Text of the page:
Laboratory Data

1. CBC with differential. Often overutilized in well-appearing febrile children. Total WBC is a risk factor for bacteremia in highly febrile child. Low total WBC is not a reliable predictor of meningitis because low WBC counts are seen in viral infection, overwhelming infection (including meningitis), and immune deficiency states.

2. Lumbar puncture. Remains the gold standard for diagnosis of meningitis and must be performed, if not contraindicated, when history and physical exam cannot convincingly rule out bacterial meningitis.

3. Blood culture. Has little practical value to assess for occult bacteremia (bacteremia unexpected on clinical grounds). Most of these episodes are benign and resolve without treatment. Children who develop serious deep infections often present for medical care before positive testing of the blood culture. Multiple (three or four) blood cultures are warranted when certain diseases (eg, osteomyelitis, endocarditis) are suspected to increase their yield. Blood cultures should be obtained through central lines if present.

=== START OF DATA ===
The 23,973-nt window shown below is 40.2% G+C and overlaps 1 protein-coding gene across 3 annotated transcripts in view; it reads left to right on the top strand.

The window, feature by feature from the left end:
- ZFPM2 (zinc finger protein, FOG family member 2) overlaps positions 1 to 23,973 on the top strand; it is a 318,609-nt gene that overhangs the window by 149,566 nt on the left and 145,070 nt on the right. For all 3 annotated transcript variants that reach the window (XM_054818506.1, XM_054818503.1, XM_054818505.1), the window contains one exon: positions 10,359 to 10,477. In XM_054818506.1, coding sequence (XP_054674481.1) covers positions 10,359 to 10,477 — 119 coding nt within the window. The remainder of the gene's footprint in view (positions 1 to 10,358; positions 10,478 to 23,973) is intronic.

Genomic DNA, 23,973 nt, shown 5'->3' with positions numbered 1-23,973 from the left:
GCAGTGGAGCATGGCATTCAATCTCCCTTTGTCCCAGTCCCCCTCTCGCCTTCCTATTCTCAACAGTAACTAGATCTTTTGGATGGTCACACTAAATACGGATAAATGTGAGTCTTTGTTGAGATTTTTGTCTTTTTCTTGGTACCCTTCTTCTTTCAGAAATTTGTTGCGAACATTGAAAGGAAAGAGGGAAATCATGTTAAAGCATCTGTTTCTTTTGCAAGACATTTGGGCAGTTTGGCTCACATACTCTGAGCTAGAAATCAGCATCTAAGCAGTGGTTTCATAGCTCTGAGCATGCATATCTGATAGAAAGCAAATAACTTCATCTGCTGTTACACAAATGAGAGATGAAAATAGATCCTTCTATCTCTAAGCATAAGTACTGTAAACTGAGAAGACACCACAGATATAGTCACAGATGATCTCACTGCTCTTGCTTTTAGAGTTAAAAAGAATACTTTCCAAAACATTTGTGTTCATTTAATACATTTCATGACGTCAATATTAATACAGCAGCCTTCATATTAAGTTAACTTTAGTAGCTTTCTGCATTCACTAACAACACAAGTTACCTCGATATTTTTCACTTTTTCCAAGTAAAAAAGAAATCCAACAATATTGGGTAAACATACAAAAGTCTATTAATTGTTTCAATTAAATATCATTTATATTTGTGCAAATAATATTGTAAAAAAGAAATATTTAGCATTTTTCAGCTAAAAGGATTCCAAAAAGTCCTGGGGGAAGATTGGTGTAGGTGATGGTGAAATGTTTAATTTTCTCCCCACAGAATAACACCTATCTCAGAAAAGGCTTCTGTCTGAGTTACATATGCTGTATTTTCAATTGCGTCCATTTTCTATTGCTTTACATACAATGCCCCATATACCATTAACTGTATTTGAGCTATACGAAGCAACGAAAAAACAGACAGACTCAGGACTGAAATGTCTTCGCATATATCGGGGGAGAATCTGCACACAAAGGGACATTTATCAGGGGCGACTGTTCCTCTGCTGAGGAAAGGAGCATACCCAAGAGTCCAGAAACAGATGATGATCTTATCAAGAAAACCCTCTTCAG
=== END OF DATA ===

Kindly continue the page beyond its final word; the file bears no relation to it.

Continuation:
4. Urinalysis. A useful test in female children without other evidence of infectious foci; it has a significantly lesser yield in male children but should be considered in uncircumcised boys during infancy if fever is not self-limited. Urine nitrites, leukocyte esterase, Gram stains, and direct cell visualization add to the immediate diagnostic value of urinalysis.

5. Urine culture. The gold standard for diagnosing UTI.

6. Other cultures. Throat culture and rapid antigen tests can be useful in diagnosing streptococcal pharyngitis; occasional culture from the maximum area of induration of a cellulitis yields an infecting organism. Stool culture in selected patients may lead to a diagnosis of enteric infection (bloody diarrhea, elevated fecal leukocytes, or protracted diarrhea).

7. Miscellaneous tests. Consider cultures of central lines, if present. Hepatic transaminases may suggest viral disease and lead to more specific hepatitis studies. C-reactive protein and ESR, although nonspecific, can occasionally help direct diagnoses or assess progress of treatment in some infectious diseases.

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